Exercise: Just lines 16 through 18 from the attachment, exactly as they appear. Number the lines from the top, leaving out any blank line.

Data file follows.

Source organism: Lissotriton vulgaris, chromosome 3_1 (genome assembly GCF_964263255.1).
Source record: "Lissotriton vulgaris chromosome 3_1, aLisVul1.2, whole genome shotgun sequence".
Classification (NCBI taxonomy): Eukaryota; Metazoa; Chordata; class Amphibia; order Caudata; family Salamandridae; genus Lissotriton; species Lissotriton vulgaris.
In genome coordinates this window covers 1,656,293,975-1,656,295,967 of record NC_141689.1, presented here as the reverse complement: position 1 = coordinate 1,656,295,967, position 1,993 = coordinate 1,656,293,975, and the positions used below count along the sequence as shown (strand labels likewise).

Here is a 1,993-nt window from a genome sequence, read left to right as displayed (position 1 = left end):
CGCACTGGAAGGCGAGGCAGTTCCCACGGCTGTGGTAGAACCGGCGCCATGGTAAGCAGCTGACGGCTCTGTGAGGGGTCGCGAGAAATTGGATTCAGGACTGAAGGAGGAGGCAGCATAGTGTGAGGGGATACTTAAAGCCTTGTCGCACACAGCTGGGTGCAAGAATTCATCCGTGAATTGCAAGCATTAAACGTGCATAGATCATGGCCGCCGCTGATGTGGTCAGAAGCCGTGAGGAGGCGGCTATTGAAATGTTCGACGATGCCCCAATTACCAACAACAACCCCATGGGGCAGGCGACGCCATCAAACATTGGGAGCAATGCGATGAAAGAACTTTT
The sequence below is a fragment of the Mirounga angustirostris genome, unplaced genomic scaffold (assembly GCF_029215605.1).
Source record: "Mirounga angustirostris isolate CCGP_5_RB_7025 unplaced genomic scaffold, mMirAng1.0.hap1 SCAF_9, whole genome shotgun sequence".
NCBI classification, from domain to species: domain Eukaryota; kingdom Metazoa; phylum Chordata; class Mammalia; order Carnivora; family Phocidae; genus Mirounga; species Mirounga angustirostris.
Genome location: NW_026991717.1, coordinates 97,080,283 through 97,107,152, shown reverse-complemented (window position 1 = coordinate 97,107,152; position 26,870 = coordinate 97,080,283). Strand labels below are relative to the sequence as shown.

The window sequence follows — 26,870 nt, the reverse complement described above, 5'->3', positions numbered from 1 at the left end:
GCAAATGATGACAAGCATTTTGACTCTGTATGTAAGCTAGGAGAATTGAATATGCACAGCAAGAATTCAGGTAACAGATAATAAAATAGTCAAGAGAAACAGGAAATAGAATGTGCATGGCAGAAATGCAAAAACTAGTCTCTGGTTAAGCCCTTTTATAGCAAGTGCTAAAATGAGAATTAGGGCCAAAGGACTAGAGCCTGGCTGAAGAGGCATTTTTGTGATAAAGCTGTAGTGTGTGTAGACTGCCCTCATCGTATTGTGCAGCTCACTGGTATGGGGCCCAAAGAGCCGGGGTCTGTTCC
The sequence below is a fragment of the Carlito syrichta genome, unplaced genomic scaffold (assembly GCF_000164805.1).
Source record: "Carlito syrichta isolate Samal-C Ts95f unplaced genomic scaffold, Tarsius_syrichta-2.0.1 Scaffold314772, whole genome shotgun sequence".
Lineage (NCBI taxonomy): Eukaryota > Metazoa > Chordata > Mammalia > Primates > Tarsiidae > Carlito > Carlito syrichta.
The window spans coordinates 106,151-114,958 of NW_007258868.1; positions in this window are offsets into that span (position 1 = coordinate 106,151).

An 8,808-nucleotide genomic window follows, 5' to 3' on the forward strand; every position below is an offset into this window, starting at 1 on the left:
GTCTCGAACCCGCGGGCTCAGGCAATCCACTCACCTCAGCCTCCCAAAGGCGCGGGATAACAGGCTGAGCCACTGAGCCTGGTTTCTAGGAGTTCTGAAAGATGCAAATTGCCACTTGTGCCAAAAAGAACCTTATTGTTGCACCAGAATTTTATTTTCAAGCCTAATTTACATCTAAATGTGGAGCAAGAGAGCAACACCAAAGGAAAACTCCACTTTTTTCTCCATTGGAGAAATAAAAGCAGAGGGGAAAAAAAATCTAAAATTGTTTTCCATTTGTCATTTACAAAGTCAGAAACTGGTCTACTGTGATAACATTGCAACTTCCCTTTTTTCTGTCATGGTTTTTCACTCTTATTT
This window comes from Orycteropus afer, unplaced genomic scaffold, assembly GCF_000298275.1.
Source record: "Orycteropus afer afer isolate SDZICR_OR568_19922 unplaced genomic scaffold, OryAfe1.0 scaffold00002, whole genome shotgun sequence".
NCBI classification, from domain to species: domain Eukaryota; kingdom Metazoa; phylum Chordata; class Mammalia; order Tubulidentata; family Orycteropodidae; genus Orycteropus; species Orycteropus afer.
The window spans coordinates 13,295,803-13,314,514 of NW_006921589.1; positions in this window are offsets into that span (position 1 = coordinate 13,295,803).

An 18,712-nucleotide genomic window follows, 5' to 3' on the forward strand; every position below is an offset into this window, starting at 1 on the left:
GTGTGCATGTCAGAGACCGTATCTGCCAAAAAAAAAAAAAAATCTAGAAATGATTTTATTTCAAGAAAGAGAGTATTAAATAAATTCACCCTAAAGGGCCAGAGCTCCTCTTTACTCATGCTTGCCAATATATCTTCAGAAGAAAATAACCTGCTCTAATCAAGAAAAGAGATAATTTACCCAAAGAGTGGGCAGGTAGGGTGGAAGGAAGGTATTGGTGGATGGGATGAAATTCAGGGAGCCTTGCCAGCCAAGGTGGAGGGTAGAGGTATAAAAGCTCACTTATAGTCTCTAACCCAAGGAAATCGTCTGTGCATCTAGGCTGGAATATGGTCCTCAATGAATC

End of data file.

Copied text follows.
The window spans coordinates 106,151-114,958 of NW_007258868.1; positions in this window are offsets into that span (position 1 = coordinate 106,151).

An 8,808-nucleotide genomic window follows, 5' to 3' on the forward strand; every position below is an offset into this window, starting at 1 on the left:
GTCTCGAACCCGCGGGCTCAGGCAATCCACTCACCTCAGCCTCCCAAAGGCGCGGGATAACAGGCTGAGCCACTGAGCCTGGTTTCTAGGAGTTCTGAAAGATGCAAATTGCCACTTGTGCCAAAAAGAACCTTATTGTTGCACCAGAATTTTATTTTCAAGCCTAATTTACATCTAAATGTGGAGCAAGAGAGCAACACCAAAGGAAAACTCCACTTTTTTCTCCATTGGAGAAATAAAAGCAGAGGGGAAAAAAAATCTAAAATTGTTTTCCATTTGTCATTTACAAAGTCAGAAACTGGTCTACTGTGATAACATTGCAACTTCCCTTTTTTCTGTCATGGTTTTTCACTCTTATTT